A Singaporean student who had worked closely with the Shorenstein APARC's Southeast Asia Forum (SEAF), Siew Zhi Xiang Kevin, joined his fellow students in the Honors Program in International Security (2006) at a ceremony at Stanford on June 16, 2006. Kevin's honors thesis, completed in 2005, was entitled "Winning the Ideological War on Terrorism in Southeast Asia: Evaluating the Singapore Model."
At the ceremony, a brief summary of the work by SEAF Director Donald K. Emmerson, Kevin's adviser, was read to the audience:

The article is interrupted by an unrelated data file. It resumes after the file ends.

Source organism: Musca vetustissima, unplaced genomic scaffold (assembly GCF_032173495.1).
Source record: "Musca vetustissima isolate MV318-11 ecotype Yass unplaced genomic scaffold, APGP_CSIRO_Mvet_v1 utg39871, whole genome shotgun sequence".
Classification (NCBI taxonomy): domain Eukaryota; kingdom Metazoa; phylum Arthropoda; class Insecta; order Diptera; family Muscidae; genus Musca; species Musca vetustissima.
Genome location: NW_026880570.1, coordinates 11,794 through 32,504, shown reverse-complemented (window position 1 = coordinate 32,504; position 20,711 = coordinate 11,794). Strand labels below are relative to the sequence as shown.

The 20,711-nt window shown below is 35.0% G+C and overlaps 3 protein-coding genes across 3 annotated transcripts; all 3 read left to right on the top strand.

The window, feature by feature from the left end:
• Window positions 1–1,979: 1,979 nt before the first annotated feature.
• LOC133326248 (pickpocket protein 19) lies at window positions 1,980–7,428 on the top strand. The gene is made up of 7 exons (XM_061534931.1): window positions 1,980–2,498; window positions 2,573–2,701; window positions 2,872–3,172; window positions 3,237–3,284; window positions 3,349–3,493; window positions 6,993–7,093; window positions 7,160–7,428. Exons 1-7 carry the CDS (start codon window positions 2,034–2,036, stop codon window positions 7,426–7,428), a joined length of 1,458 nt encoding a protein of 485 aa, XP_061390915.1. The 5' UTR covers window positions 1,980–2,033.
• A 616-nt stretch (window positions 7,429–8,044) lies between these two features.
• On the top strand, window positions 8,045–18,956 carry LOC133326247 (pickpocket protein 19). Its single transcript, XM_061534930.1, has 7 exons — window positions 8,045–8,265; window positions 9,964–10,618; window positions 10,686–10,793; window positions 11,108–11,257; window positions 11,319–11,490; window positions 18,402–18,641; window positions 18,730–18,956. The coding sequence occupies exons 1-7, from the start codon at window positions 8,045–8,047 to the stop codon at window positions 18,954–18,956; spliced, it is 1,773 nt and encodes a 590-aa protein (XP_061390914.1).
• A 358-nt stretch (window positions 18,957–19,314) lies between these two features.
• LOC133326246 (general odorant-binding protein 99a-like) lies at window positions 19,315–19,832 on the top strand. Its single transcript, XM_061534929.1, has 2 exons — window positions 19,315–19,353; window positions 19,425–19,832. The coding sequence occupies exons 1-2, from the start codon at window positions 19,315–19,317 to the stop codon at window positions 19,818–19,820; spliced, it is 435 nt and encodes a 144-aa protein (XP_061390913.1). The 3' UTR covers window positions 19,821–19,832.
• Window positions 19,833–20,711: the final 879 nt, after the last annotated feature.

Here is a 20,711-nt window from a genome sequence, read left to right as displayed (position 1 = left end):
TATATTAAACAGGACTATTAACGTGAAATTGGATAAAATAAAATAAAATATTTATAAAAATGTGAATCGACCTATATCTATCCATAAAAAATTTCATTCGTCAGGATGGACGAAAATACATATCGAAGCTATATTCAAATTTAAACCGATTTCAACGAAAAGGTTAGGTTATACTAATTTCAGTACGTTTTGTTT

In this thesis, Kevin examined the "Singapore model" of counter-terrorism--the set of steps taken by Singapore's authorities to counter the threat of violence by radical Islamists. Kevin had three questions in mind: What policies comprise this "Singapore model"? How effective have they been inside Singapore? And which (if any) of these policies might be applicable or adaptable in other Southeast Asian countries facing comparable threats? The result of Kevin's work may be the first scholarly effort to research and answer these questions. Noteworthy was the learning process he underwent as he enlarged his range of readings and informants beyond official sources. While recognizing the clear success of Singapore's efforts to prevent terrorism inside its borders, he acknowledged the need to treat Muslim Singaporeans as stakeholders not suspects. He also took into account the uniqueness of Singapore, especially compared with majority-Muslim Indonesia and Malaysia. By disaggregating the "Singapore model" into its component parts and locating these on a spectrum from most to least "exportable" to other countries, Kevin wrote a convincingly nuanced evaluation that should be of potential benefit to policymakers in Singapore and elsewhere in Southeast Asia.